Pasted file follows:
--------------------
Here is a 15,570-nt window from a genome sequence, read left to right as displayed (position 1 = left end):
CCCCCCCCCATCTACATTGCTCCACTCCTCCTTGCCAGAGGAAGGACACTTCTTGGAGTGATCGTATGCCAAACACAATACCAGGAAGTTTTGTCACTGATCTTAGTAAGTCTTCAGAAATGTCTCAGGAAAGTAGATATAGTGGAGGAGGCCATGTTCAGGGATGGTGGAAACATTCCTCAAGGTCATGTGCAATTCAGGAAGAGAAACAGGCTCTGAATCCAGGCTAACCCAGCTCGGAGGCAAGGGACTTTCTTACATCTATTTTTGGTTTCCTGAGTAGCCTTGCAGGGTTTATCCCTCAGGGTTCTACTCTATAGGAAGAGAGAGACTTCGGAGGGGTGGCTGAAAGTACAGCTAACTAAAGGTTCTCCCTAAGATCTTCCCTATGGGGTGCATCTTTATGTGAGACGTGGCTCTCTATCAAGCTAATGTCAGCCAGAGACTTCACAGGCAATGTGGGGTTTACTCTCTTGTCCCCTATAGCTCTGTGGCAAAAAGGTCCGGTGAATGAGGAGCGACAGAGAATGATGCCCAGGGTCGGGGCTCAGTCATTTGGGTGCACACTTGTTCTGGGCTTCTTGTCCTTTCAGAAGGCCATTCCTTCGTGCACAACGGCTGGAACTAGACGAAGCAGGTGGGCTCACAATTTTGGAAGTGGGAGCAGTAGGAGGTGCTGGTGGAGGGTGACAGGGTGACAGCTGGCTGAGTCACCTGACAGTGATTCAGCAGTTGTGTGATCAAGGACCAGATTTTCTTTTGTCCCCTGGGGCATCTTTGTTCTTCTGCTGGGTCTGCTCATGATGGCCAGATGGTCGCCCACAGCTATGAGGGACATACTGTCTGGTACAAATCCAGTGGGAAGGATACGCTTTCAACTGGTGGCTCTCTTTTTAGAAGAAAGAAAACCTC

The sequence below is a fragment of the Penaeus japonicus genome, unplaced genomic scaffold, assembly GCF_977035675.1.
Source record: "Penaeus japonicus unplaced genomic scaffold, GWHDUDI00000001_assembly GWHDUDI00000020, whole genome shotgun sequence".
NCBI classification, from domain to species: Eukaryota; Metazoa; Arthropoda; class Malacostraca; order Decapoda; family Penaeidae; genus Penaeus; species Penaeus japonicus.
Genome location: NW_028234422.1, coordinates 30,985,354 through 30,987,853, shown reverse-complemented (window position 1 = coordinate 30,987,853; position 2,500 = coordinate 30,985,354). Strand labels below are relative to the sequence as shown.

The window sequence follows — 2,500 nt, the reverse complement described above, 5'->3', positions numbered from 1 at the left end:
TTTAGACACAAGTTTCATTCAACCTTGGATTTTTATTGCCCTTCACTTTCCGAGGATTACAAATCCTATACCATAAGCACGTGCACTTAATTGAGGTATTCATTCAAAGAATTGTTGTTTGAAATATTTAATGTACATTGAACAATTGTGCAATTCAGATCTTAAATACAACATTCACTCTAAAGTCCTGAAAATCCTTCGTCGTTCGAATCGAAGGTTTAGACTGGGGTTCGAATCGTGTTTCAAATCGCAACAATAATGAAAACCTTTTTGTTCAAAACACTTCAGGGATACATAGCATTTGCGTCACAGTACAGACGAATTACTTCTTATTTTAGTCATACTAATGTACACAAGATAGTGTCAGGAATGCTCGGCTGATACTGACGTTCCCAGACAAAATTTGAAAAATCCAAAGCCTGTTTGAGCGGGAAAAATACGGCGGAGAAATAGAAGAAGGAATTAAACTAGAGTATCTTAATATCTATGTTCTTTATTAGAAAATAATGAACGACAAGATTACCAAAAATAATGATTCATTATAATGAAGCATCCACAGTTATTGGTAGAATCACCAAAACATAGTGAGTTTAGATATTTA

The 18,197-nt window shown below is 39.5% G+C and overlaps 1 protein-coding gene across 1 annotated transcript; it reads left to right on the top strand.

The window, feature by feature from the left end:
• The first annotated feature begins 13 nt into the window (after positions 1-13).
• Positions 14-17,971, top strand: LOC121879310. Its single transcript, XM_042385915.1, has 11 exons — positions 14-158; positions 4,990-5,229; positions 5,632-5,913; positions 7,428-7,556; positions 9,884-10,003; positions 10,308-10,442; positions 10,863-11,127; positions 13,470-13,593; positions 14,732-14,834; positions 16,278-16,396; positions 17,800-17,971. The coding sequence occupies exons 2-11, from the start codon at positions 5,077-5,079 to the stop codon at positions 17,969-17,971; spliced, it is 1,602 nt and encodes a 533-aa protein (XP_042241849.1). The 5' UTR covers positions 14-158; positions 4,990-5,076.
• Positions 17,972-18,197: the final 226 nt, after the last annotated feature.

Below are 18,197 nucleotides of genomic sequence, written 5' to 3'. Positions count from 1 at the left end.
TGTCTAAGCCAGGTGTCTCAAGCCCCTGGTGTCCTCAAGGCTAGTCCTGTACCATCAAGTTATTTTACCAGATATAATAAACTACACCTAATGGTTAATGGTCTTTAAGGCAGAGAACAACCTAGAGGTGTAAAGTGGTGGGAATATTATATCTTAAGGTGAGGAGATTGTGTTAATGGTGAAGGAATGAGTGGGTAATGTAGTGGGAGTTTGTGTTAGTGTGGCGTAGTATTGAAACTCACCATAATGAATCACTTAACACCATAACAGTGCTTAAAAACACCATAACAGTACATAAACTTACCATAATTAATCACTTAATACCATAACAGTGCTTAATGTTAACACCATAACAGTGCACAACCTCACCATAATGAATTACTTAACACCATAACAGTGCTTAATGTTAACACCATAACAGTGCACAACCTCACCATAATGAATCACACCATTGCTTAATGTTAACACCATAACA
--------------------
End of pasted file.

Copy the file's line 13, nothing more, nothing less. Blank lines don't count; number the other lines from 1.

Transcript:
• Positions 17,972-18,197: the final 226 nt, after the last annotated feature.